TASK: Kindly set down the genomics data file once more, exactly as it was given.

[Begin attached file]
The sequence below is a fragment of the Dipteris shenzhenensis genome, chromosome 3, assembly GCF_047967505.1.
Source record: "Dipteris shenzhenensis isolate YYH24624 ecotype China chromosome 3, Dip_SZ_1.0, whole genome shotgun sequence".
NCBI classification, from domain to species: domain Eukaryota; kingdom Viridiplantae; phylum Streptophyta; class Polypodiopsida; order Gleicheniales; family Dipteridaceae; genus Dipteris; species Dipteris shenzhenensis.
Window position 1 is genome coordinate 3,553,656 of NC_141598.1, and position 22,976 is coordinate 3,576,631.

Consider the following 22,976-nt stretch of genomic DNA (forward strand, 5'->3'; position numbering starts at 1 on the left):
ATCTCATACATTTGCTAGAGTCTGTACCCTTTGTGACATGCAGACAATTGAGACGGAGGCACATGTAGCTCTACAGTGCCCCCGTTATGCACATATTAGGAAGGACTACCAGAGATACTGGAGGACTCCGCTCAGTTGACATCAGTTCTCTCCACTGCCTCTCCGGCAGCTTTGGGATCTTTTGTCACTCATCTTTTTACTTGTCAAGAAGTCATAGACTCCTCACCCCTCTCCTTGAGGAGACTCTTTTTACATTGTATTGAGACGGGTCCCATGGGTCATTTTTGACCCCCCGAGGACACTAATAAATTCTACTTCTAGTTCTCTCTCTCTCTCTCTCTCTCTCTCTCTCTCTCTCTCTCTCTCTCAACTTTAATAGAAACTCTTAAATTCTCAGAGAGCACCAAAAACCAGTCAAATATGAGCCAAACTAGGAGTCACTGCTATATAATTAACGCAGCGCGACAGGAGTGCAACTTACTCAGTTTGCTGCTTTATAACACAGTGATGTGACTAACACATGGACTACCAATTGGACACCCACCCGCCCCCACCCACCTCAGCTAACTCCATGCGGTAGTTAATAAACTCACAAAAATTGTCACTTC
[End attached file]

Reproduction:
The sequence below is a fragment of the Dipteris shenzhenensis genome, chromosome 3, assembly GCF_047967505.1.
Source record: "Dipteris shenzhenensis isolate YYH24624 ecotype China chromosome 3, Dip_SZ_1.0, whole genome shotgun sequence".
NCBI classification, from domain to species: domain Eukaryota; kingdom Viridiplantae; phylum Streptophyta; class Polypodiopsida; order Gleicheniales; family Dipteridaceae; genus Dipteris; species Dipteris shenzhenensis.
Window position 1 is genome coordinate 3,553,656 of NC_141598.1, and position 22,976 is coordinate 3,576,631.

Consider the following 22,976-nt stretch of genomic DNA (forward strand, 5'->3'; position numbering starts at 1 on the left):
ATCTCATACATTTGCTAGAGTCTGTACCCTTTGTGACATGCAGACAATTGAGACGGAGGCACATGTAGCTCTACAGTGCCCCCGTTATGCACATATTAGGAAGGACTACCAGAGATACTGGAGGACTCCGCTCAGTTGACATCAGTTCTCTCCACTGCCTCTCCGGCAGCTTTGGGATCTTTTGTCACTCATCTTTTTACTTGTCAAGAAGTCATAGACTCCTCACCCCTCTCCTTGAGGAGACTCTTTTTACATTGTATTGAGACGGGTCCCATGGGTCATTTTTGACCCCCCGAGGACACTAATAAATTCTACTTCTAGTTCTCTCTCTCTCTCTCTCTCTCTCTCTCTCTCTCTCTCTCTCTCTCAACTTTAATAGAAACTCTTAAATTCTCAGAGAGCACCAAAAACCAGTCAAATATGAGCCAAACTAGGAGTCACTGCTATATAATTAACGCAGCGCGACAGGAGTGCAACTTACTCAGTTTGCTGCTTTATAACACAGTGATGTGACTAACACATGGACTACCAATTGGACACCCACCCGCCCCCACCCACCTCAGCTAACTCCATGCGGTAGTTAATAAACTCACAAAAATTGTCACTTC